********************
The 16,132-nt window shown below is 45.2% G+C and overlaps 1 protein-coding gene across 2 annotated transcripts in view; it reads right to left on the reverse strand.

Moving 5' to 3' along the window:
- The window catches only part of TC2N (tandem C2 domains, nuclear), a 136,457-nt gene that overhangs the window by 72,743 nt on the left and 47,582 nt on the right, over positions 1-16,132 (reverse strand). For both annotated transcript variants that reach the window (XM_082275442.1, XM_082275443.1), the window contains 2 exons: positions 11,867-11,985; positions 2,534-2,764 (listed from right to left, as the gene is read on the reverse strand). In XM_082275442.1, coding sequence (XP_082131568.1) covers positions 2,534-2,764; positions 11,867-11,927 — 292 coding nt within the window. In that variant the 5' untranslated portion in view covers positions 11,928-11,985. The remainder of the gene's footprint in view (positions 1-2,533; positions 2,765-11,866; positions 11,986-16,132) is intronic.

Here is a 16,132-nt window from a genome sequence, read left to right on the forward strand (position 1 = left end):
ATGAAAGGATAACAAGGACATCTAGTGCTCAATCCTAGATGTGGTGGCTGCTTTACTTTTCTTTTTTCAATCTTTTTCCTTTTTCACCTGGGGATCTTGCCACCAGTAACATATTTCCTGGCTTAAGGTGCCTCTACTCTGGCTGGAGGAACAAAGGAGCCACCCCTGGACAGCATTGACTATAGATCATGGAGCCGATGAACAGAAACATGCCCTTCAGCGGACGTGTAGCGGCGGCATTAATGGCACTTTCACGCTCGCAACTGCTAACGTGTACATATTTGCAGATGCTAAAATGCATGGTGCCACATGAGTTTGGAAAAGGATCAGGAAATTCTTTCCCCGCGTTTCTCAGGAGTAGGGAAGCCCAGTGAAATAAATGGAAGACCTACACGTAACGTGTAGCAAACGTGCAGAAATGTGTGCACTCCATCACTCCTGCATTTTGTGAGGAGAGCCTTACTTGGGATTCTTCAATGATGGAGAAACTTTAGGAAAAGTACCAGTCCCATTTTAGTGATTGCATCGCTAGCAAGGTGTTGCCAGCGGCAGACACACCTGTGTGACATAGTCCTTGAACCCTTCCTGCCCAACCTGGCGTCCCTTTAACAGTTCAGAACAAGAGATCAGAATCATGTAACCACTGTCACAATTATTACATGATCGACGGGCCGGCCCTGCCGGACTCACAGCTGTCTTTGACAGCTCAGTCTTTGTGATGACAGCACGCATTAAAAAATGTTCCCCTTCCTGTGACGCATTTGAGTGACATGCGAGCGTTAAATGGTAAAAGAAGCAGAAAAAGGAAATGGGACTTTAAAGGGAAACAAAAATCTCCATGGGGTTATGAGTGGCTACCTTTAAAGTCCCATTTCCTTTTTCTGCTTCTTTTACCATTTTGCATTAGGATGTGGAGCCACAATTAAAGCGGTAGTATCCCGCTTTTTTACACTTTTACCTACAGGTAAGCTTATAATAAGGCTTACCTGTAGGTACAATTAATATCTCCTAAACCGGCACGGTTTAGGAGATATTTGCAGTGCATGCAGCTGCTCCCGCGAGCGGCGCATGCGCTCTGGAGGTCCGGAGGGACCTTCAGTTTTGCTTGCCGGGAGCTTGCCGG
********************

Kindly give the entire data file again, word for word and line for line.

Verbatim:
The 16,132-nt window shown below is 45.2% G+C and overlaps 1 protein-coding gene across 2 annotated transcripts in view; it reads right to left on the reverse strand.

Moving 5' to 3' along the window:
- The window catches only part of TC2N (tandem C2 domains, nuclear), a 136,457-nt gene that overhangs the window by 72,743 nt on the left and 47,582 nt on the right, over positions 1-16,132 (reverse strand). For both annotated transcript variants that reach the window (XM_082275442.1, XM_082275443.1), the window contains 2 exons: positions 11,867-11,985; positions 2,534-2,764 (listed from right to left, as the gene is read on the reverse strand). In XM_082275442.1, coding sequence (XP_082131568.1) covers positions 2,534-2,764; positions 11,867-11,927 — 292 coding nt within the window. In that variant the 5' untranslated portion in view covers positions 11,928-11,985. The remainder of the gene's footprint in view (positions 1-2,533; positions 2,765-11,866; positions 11,986-16,132) is intronic.

Here is a 16,132-nt window from a genome sequence, read left to right on the forward strand (position 1 = left end):
ATGAAAGGATAACAAGGACATCTAGTGCTCAATCCTAGATGTGGTGGCTGCTTTACTTTTCTTTTTTCAATCTTTTTCCTTTTTCACCTGGGGATCTTGCCACCAGTAACATATTTCCTGGCTTAAGGTGCCTCTACTCTGGCTGGAGGAACAAAGGAGCCACCCCTGGACAGCATTGACTATAGATCATGGAGCCGATGAACAGAAACATGCCCTTCAGCGGACGTGTAGCGGCGGCATTAATGGCACTTTCACGCTCGCAACTGCTAACGTGTACATATTTGCAGATGCTAAAATGCATGGTGCCACATGAGTTTGGAAAAGGATCAGGAAATTCTTTCCCCGCGTTTCTCAGGAGTAGGGAAGCCCAGTGAAATAAATGGAAGACCTACACGTAACGTGTAGCAAACGTGCAGAAATGTGTGCACTCCATCACTCCTGCATTTTGTGAGGAGAGCCTTACTTGGGATTCTTCAATGATGGAGAAACTTTAGGAAAAGTACCAGTCCCATTTTAGTGATTGCATCGCTAGCAAGGTGTTGCCAGCGGCAGACACACCTGTGTGACATAGTCCTTGAACCCTTCCTGCCCAACCTGGCGTCCCTTTAACAGTTCAGAACAAGAGATCAGAATCATGTAACCACTGTCACAATTATTACATGATCGACGGGCCGGCCCTGCCGGACTCACAGCTGTCTTTGACAGCTCAGTCTTTGTGATGACAGCACGCATTAAAAAATGTTCCCCTTCCTGTGACGCATTTGAGTGACATGCGAGCGTTAAATGGTAAAAGAAGCAGAAAAAGGAAATGGGACTTTAAAGGGAAACAAAAATCTCCATGGGGTTATGAGTGGCTACCTTTAAAGTCCCATTTCCTTTTTCTGCTTCTTTTACCATTTTGCATTAGGATGTGGAGCCACAATTAAAGCGGTAGTATCCCGCTTTTTTACACTTTTACCTACAGGTAAGCTTATAATAAGGCTTACCTGTAGGTACAATTAATATCTCCTAAACCGGCACGGTTTAGGAGATATTTGCAGTGCATGCAGCTGCTCCCGCGAGCGGCGCATGCGCTCTGGAGGTCCGGAGGGACCTTCAGTTTTGCTTGCCGGGAGCTTGCCGG